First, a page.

Okay, gunna start this one off by saying this review is not for the faint of heart, I had to grit through it myself to be honest. Tyrannosaur (2011) is a British realist drama, written and directed by Paddy Considine, very much in the style of British director Shane Meadows. Tyrannosaur is a very harsh realistic drama, for a very harsh world. I mainly decided to watch it as I’m a fan of Paddy Considine’s acting and was curious as to his directing style, also the film did relatively well at Sundance.
Joseph (Peter Mullan) is a damaged, harrowed individual who’s self-destructive nature has lead to the boring life he now leads that contains nothing for him. In the opening scene of the film, Joseph is outraged at his misfortunes at the bookies, as kills his dog as a result. He immediately feels remorse, and buries it. Continuing this downward spiral he meets Hannah (Olivia Colman) a charity shop worker who prays for Joseph and tries to help him. At first he rejects her, however they keep interacting regardless, as he asks her to pray for his dying old friend. Joseph claims Hannah doesn’t understand what life is like for him, yet she suffers constant abuse from her husband, including assault, rape, urination, and at one point she claims he inserted glass inside her so she couldn’t have children. She moves in with Joseph for the time being, as they fight, as she claims he is the only one she can run to. Joseph takes her house keys as she sleeps and goes to confront the husband, only finding his dead corpse. As the narrative climaxes, we see Joseph as a reformed man, wearing a suit, changing his ways, as we see him on a train. In the final few shots we see Joseph go to meet Hannah in prison, showing his affection for her.
That was kind of a messy synopsis by me, but it’s often difficult to effectively summarize these real life domestic dramas without drumming over excessive detail. Obviously you expect this kind of harsh statement about the world, and how people can be from social realism, but at the same time, Tyrannosaur doesn’t contrast these damaged, victimized individuals to any concept of normality, and the amount of reprieve in the film is bare glimpses if that compared to the amount of wrong we see. Joseph as a character, is very well played by Peter Mullan, incredibly distant, silent, yet so emotionally unstable. I did have a lot of empathy for Joseph, while knocking down the shed, trying to forget about his dog, as it prayed on his mind. I think the trouble I had with Tyrannosaur was the characters aren’t very consistent they seem to change and shift all the time, and it doesn’t really show them develop, the moments of crisis when they are forced to change at people. Like the end for example, when we cut from Joseph getting revenge and brutally slaying the pitbull with what we assume from the silhouette, is a baseball bat to, a changed man who practices religion. Surely the film should be about the reformation of this man, if it’s truly trying to be a social realist film, which of course it is, yet it just builds up to it, then shows it there rather abruptly.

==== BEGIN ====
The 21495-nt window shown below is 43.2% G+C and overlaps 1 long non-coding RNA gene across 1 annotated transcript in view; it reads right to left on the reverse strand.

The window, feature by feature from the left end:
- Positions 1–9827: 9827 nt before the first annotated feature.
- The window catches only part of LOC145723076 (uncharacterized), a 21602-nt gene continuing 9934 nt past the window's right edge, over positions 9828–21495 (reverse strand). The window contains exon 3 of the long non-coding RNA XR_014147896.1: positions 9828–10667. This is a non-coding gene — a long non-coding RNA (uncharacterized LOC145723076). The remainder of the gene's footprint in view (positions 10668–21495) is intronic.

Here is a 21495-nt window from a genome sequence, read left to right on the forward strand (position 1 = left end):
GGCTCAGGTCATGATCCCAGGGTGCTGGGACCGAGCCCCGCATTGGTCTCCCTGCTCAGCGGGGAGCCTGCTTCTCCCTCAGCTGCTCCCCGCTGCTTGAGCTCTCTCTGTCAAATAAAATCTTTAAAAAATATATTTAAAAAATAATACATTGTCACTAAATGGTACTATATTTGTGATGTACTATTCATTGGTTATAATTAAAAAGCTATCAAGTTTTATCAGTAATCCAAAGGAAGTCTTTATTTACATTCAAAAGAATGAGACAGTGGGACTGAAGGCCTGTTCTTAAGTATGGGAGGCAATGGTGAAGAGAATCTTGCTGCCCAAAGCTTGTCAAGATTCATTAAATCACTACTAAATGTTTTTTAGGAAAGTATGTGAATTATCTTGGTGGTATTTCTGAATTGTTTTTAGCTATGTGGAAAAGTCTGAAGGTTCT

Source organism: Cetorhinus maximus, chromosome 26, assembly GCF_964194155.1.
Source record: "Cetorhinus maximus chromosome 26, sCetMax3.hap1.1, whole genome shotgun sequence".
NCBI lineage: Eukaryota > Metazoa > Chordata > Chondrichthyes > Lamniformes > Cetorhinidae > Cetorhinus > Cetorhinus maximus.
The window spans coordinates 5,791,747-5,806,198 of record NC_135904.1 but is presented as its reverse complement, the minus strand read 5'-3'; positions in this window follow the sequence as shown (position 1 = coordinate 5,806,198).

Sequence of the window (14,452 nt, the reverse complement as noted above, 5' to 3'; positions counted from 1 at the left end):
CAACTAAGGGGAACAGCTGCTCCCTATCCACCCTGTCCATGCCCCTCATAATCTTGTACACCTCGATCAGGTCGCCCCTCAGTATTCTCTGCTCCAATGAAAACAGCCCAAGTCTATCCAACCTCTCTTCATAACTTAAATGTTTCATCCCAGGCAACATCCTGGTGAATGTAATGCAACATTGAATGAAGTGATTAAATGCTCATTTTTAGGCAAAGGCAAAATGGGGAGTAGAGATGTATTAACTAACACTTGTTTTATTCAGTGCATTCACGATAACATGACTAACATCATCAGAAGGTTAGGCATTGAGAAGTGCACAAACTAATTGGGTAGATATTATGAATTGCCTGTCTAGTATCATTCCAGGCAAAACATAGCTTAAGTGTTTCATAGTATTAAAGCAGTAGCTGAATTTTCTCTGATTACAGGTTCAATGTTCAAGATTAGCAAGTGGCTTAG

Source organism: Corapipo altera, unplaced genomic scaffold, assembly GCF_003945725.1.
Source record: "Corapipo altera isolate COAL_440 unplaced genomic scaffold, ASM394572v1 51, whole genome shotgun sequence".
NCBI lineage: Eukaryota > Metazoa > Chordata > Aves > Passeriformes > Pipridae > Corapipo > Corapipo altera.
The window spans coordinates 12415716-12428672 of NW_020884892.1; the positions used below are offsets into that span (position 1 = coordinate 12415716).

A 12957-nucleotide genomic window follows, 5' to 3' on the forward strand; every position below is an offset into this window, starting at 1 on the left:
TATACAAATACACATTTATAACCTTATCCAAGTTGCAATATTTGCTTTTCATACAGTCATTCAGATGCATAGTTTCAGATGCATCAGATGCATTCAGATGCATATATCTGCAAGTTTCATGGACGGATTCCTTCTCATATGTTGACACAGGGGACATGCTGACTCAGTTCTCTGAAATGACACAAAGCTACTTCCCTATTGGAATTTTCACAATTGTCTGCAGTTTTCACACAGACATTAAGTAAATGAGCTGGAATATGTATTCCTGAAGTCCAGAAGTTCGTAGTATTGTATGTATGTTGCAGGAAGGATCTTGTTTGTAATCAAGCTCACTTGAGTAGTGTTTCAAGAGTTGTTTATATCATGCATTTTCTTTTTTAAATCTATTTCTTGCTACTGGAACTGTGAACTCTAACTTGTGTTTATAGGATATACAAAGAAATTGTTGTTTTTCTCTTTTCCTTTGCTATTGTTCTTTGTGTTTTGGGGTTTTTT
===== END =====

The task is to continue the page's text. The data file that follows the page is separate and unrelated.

The title of the film, I was expecting to have some deep meaning, however, it’s simply the nickname Joseph referred to his wife as, as she was a diabetic, and slowly killed herself by eating unhealthily, so he used to lambaste her for it, joking that when she walked downstairs, the walls would shake, and his tea would ripple, like Jurassic Park. Hence the film poster, showing a Tyrannosaur in the ground, referring to Joseph’s dead wife. Tyrannosaur seems like it wants to have some kind of social message, yet it doesn’t seem what, everything seems awfully contradictory to something else. Violence doesn’t solve everything, but Joseph is never punished for his violent sins. Is this because he repented in the eyes of god? Hannah killed her abusive, perverted, psychotic husband, but was punished all the same, in prison. Thus i’m not too sure what Tyrannosaur is really trying to tell us, other than just being a vaguely interesting take on a kitchen sink mellodrama, which I think would be dismissing it at surface value.
Tyrannosaur certainly was an intriguing and an interesting film, however as a cinematic experience I certainly can’t say it was enjoyable, it was harrowing, rather saddening with little justification, and I really had to pace myself watching it. Can’t like em all I suppose, if you have any views yourself on Tyrannosaur I’d be happy to hear them. Until then, Tweet me @Sams_Reel_Views if yah like, or Like/Comment/Follow for more of my content. Until next time, amigos.